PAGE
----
Estate Planning During Market Volatility and Low Interest Rates

By April 27, 2020 No Comments

In these times of low interest rates and depressed asset values, an opportunity has presented itself to take advantage of some key estate planning tactics. The combination of the current environment and a lifetime estate exemption amount that has reached $11.58 million per person in 2020, make it a great time to think about transferring wealth.

Why is this Environment Favorable for Wealth Transfer Planning? 

Depressed Asset Values: Gifts are based on the fair market value on the date of the gift. When asset values are depressed, you can make gifts at a lower value, therefore, increasing the amount you could give in comparison to a few months ago. This gives you the ability to capture the gift at the current value and get any future appreciation out of your estate.

Low Interest Rates: Interest rates are also hitting historic lows. Low interest rates help create an environment where you can transfer wealth with little or no gift tax consequences using certain estate planning tactics discussed below. The interest rate provides the hurdle over which investments must grow, so this essentially allows you to freeze the value of the assets and transfer the appreciation to future generations. Mandated IRS rates are as low as, or even below, 1% at present times.

High Estate Exemption Amount: Everyone can pass up to $11.58 million tax-free during his or her lifetime. This means a couple can transfer up to $23.16 million tax-free. These exemption amounts are set to sunset back to between $6 and $7 million in 2026. There is also the possibility that legislation could impact this prior to 2026.

Estate Planning Tactics to Consider

Annual Gift Exclusion: You can give up to $15,000 tax-free in any given year to each individual. Using assets that have declined in value in recent times could be good assets to gift while the values are lower (though assets with losses should not be gifted, as the basis resets to fair market value).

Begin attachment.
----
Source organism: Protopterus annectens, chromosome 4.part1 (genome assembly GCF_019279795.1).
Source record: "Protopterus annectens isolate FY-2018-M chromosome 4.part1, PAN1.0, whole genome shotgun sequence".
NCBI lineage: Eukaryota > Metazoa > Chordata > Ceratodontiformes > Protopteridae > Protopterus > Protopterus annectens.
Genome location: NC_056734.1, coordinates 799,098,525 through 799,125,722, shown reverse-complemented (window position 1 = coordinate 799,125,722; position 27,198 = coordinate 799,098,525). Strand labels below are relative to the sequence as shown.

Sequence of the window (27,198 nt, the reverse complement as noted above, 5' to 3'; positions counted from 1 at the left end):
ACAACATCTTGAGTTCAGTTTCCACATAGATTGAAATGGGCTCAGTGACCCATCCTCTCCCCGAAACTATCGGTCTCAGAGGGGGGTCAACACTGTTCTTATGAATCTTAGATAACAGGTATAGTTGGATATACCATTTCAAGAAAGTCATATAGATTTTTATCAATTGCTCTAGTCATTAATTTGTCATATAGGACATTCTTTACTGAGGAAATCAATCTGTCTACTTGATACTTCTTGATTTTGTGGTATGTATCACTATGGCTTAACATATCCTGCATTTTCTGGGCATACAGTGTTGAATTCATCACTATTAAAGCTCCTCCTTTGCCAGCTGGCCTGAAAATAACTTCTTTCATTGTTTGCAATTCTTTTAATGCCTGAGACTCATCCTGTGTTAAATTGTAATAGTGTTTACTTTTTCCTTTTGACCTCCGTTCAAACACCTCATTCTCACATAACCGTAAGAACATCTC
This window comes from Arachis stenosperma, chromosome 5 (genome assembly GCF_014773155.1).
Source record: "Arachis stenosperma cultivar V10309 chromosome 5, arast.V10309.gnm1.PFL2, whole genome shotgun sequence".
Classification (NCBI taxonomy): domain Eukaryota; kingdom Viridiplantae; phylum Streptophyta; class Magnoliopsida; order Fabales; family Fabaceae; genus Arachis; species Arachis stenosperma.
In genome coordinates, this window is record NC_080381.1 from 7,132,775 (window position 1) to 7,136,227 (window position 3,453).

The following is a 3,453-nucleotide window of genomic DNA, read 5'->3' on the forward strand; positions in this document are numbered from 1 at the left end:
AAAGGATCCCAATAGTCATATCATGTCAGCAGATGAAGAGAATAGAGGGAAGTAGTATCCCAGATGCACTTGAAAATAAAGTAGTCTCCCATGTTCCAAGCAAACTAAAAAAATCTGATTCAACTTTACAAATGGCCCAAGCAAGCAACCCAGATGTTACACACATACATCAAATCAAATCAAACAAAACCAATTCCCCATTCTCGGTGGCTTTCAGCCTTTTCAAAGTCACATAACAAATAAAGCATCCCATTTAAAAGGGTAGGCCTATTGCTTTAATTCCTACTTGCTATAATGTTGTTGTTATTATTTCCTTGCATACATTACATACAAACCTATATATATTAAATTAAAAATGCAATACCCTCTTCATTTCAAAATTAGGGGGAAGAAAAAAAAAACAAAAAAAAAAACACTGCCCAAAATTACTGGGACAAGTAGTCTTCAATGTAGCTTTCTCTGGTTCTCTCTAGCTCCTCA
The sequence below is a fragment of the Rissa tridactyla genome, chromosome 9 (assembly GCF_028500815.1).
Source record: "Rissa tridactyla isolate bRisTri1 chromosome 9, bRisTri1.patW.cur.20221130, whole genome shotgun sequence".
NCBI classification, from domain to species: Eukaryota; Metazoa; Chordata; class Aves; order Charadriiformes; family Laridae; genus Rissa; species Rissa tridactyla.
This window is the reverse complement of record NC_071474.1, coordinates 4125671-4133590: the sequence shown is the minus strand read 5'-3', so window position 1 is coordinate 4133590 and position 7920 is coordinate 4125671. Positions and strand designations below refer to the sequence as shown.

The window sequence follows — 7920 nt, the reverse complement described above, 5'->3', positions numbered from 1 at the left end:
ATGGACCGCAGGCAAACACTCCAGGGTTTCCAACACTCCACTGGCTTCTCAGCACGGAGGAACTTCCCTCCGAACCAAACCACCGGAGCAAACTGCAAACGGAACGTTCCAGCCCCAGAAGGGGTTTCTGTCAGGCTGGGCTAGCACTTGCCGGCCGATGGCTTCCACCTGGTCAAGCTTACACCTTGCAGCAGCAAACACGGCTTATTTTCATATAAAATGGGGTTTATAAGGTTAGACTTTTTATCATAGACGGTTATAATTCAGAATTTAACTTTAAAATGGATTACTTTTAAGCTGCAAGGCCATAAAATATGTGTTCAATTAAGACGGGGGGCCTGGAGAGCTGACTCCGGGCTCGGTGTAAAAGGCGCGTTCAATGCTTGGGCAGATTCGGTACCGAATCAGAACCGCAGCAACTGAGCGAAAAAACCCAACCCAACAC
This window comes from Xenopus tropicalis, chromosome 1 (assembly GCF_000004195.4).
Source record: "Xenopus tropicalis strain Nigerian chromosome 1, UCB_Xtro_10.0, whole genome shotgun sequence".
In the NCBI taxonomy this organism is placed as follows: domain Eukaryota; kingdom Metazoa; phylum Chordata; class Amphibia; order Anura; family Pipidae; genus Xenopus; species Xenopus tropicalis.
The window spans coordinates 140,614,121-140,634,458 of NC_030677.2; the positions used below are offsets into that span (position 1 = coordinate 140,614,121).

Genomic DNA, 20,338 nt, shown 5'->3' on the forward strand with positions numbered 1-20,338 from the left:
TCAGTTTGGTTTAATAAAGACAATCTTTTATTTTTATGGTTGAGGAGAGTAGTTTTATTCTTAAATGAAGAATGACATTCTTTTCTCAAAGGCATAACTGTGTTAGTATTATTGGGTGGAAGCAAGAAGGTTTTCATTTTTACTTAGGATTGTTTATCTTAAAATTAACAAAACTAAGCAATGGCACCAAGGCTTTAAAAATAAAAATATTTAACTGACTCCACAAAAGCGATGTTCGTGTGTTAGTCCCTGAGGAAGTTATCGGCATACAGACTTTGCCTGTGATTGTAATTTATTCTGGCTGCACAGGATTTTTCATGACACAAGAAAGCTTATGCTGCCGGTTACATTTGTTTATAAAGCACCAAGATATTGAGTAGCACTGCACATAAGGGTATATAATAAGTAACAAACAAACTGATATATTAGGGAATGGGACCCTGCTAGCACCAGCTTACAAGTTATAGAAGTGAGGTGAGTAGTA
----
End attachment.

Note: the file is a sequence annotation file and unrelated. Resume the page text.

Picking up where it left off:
Intrafamily Loans: Loans can be made to children at a very low, interest-only rate. If the assets purchased with the loan funds appreciate more than the interest rate, the excess above the interest rate passes tax free. Additionally, we mentioned above that individuals can give up to $15,000 per person tax-free annually, so this amount could be used to forgive the loan over time. It is also a good time to consider refinancing any existing intrafamily loans to a lower rate.

Charitable Lead Annuity Trust (CLT): A CLT is a trust that provides a stream of distributions annually to a designated charity (including donor advised funds) over a term of years. At the end of the term, the remaining assets are distributed to designated beneficiaries, such as your children. CLTs use the 7520 rate to help calculate the remainder interest, so these can be structured with little or no gift tax implications and can benefit both a charitable organization and the named beneficiaries of the trust.

Grantor Retained Annuity Trust (GRAT): A GRAT is a strategy where assets that are expected to appreciate over time are transferred to an irrevocable trust. The individual (“Grantor”) who makes the transfer receives an annuity over a certain period. GRATs can be structured so that there is no gift tax consequence and anything remaining in the trust that grew above the 7520 rate, and after annuity payments are made at the end of the term, passes tax-free to the beneficiaries (or remain in trust for the beneficiaries).

Spousal Lifetime Access Trust (SLAT): A SLAT is an irrevocable trust that benefits your spouse and children. This allows you to transfer property and utilize your estate exemption at the current values, but still allows your spouse to have access to these assets if necessary.

Installment Sale to an Intentionally Defective Grantor Trust (IDGT): This is a tactic to sell assets to an irrevocable trust in exchange for a promissory note. The loaned assets are both income tax-free for the beneficiaries, and the appreciation over the interest rate also grows free of gift tax. The grantor retains the promissory note accruing at a low interest rate in his or her estate and pays the taxes on the income generated within the trust, but the appreciation and future cash flow remains out the estate tax-free.

Gifting Interest in Business, LLC, or Family Limited Partnership: As businesses or underlying assets may have been impacted by market volatility, gifting assets while values are lower can help maximize assets passed.

 Swapping Trust Assets: Some irrevocable trusts allow for swapping assets in and out of the trust. This may be a good time to swap assets into the trust that have a high potential for growth.

In Summary: There are many estate planning strategies that have arisen as a result of the current environment. This is a great time to evaluate whether it makes sense to reduce your estate or accelerate family gifting. While, these strategies are worth considering, they are not for everyone. Consult with your financial advisor, CPA, and attorney to determine if these are appropriate for you.

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